For 70 years, the Cleveland Cultural Garden Federation has been celebrating One World Day.  This year, the Federation’s big public event was held on Sunday, August 23rd amidst the beautiful Cultural Gardens in Rockefeller Park.  Global Cleveland was delighted to help the organizers with volunteers and sponsorship. 

As a former president of the Garden Federation, I was pleased to stroll through the Gardens and see the vibrancy of cultural and ethnic life.  Yes, the Gardens have statues, busts and medallions of famous contributors to culture, ancient and modern.

These figures are molded in granite, bronze and stone, but the living testaments of the earlier newcomers who founded the Gardens are their descendants who appreciate their heritage and remind all of Cleveland that they too have a stake in building up our great city.  

One hundred years ago, networks of bilingual immigrants helped recent newcomers who arrived by boat and train to find jobs, housing and assimilate into their new country.  They labored in steel mills, factories, clothing shops, and shipping docks. Immigrants still arrive at our port, less by boat and train and more often by automobile and plane and now often work in medical and educational institutions—a lot different than those immigrants of 100 years ago.  The need for Global Cleveland is to make the transition for immigrants who are challenged in finding jobs and help connect them with employment resources toward hiring.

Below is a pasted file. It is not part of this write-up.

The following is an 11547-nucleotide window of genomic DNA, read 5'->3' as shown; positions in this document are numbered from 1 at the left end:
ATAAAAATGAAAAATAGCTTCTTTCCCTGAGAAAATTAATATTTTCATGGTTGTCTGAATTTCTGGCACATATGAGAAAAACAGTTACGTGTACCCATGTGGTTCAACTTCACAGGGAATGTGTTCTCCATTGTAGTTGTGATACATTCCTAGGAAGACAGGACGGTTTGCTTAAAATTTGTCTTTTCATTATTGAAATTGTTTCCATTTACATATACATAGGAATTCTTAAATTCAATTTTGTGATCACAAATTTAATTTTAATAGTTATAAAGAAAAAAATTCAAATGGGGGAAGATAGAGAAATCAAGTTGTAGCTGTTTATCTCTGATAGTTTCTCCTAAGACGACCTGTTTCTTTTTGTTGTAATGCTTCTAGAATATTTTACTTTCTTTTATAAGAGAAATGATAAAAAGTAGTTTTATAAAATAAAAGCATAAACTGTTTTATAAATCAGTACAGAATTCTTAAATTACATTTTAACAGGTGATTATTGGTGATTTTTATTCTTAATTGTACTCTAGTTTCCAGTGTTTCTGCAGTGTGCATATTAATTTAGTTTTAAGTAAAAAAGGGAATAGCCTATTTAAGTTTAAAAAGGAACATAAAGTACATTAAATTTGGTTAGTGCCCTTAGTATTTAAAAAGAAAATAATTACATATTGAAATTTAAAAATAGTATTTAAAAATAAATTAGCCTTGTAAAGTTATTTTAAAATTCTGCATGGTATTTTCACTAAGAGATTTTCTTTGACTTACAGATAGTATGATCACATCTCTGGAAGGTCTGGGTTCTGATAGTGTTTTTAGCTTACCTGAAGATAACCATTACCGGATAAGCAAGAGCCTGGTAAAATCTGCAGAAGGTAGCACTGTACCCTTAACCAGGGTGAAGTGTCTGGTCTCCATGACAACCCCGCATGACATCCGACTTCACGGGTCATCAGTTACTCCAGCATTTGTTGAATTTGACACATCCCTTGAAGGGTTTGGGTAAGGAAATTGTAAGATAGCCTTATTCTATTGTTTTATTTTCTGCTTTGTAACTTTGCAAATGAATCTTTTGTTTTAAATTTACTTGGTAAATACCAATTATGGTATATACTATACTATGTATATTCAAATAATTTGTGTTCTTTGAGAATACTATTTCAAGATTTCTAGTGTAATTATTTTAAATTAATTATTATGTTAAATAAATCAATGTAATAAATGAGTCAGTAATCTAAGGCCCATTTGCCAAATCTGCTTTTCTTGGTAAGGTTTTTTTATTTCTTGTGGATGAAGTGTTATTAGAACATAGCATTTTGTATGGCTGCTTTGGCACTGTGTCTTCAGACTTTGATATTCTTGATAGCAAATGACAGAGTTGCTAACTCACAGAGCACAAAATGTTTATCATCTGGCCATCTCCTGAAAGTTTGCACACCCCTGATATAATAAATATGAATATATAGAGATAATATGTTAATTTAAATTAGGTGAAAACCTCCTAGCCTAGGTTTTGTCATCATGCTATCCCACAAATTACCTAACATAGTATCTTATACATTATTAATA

Global Cleveland is a proud partner of the Refugee Services Collaborative of Greater Cleveland (RSC), which is an umbrella of refugee organizations that create a seamless garment that covers all aspects of Cleveland’s refugee community.  People from around the world live in our midst and we hope that you will welcome and be helpful to these newest members of our citizenry.  I must note that the work that each of these non-profits who make up the RSC is amazing and heart-warming all at once.   Check them out here, and then consider volunteering—and like the RSC on Facebook.

But for now, let me return to the Cultural Gardens.  As new groups of immigrants and refugees settle in Cuyahoga County, they want to become part of the Garden chain too.  Back in the early 20th century, European groups founded the Gardens.  Now immigration comes from other parts of the globe and these groups seek recognition too.   The Ethiopian, Korean, Turkish and Vietnamese communities, relative newcomers in our community are actively seeking Garden space to make their mark in Greater Cleveland.  Additionally, the Lebanese and Scottish communities, which have been very present to our area for years, are also requesting Garden space.

In 2016, the Cleveland Cultural Gardens will celebrate its 100th anniversary and as this important landmark is feted and celebrated throughout the year, let us not forget the newcomers, the immigrants and refugees, who are in our midst and might need a helping hand.